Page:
Audible Alarm – An alarm featured in more expensive watches
Chronograph – The ability to function as a stop-watch.
Moon Phase – Displays the lunar phase.
Tourbillon – A device used to counter the affect of gravity, said to improve accuracy.
Perpetual Calendar – A continual calendar that needs no adjustment

As you can understand, the type and variety of features available in digital watches are seldom limited by the mechanical nature of the watch itself, so there are a wide variety of features available in today's digital watch. Here are only several of the most popular features:

Calculator - A self contained mathematical calculator
Heart Rate Monitor – A receiver that monitors heart rate during athletic workouts
Global Positioning System (GPS) – A locational system using satellite technology
Digital Camera – The ability to take and store photographs

The uses for a watch can be as diverse as each person that wears them, so it's important to consider what types of functionalities, or complications, you may want when selecting a watch.

Watch Water Resistance: An Explanation

To meet the demands of today's consumer, water resistance is a watch feature that many consider a requirement. Therefore, it's a wise to consider what this feature means when shopping for a wristwatch to ensure that you make a wise decision when shopping for a watch. Water resistance is an indication of the degree to which a watch can withstand exposure to water. A static pressure test is used to assess leakage and the result is then expressed in bars, atmospheres or meters. Since this test is performed only once on newly manufactured watches, a watch's ability to withstand water can be expected to degrade over time. However, watches used in more demanding environments, like a diving watch, are subjected to much more strenuous testing and must meet established guidelines.

Frequently, there's a great deal of confusion surrounding the terminology used to grade the degree to which a watch is water proof. As a result, the International Organization for Standardization (ISO) has issued standards for the use of the terms Water Resistant and Diver's Watch. Interestingly, the ISO prohibits the use of the term “Waterproof.”

Water Resistant Standard

The ability to use the term “Water Resistant” is administered by the ISO which has defined the standard using ISO 2281 Water-Resistant Watches. The standard is intended for watches employed in common daily uses such as the washing of hands, swimming and light exposure to water. Watches meeting this standard can be worn in different temperature and pressure conditions, as long as they fall within routine daily use. Citizen watches commonly offer a good selection of watches that meet this standard. Testing to meet the standard of Water Resistant is less strenuous than those achieving the designation of Diver's Watch.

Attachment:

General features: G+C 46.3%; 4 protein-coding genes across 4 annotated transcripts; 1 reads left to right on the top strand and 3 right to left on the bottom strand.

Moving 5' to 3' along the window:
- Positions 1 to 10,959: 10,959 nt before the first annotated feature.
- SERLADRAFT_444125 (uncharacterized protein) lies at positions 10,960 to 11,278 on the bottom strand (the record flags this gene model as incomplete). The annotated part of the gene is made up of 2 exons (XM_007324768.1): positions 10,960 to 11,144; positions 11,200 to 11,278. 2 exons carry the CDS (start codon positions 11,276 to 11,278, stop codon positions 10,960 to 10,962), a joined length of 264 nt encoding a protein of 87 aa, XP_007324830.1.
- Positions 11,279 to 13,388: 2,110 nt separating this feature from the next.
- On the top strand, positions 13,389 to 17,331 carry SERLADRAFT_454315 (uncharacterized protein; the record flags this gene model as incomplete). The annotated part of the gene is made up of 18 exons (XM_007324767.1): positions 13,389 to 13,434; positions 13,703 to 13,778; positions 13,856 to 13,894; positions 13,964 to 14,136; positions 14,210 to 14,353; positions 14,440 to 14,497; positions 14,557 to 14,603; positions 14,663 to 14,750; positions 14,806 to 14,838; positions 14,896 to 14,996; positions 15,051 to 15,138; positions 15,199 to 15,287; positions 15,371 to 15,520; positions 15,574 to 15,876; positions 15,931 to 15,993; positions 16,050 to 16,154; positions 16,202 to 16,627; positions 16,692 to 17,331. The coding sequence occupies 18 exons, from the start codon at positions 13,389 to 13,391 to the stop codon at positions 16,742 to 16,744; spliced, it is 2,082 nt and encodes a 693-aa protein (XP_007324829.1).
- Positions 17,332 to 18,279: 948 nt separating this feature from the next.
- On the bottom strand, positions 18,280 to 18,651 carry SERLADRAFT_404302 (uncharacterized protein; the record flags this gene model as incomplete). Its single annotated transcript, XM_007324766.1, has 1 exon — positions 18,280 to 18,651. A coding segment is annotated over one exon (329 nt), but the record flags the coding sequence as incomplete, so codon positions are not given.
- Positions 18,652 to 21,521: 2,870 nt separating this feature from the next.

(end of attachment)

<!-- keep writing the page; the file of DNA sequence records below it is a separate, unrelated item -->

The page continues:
Diver's Watch Standard

Like the standards for a Water Resistant designation, the standards for a Diver's Watch are also administered by the International Organization for Standardization, but the similarities end there. Defined by ISO 6425, the international standard for a Diver's Watch requires that every watch receiving the designation be rigorously tested in five primary areas, including:

Reliability Under Water: Immersion in 30 cm of water for 50 hours at 18 °C to 25 °C
Condensation: The formation of condensation during extreme temperature change.
Resistance to Pressure: The functionality of components under pressure.
Water-Tightness: Lack of water intrusion after variance in pressure.
Thermal Shock: Lack of water intrusion after extreme variance in temperature.

Understandably, a watch meeting the Diver's Watch standard is intended for those that are in or around water continuously and therefore need a timepiece with the ability to withstand constant exposure to water.

Watches that achieve the standard of Water Resistant or Diver's Watch commonly receive a mark on the back of the watch that will include the testing pressure which may be documented in bars, atmospheres or meters. Here is a set of common ratings:

Water Resistant (30M, 50M) - Normal Wear, Low Water Exposure
Water Resistant (100M) - Recreational Water Sports
Water Resistant (200M) - Professional Water Activities
Diver's (100M) – Scuba Diving
Diver's (200M, 300M) – Scuba Diving
Diver's (300M+, Helium Safe) - Scuba Diving, Helium Environment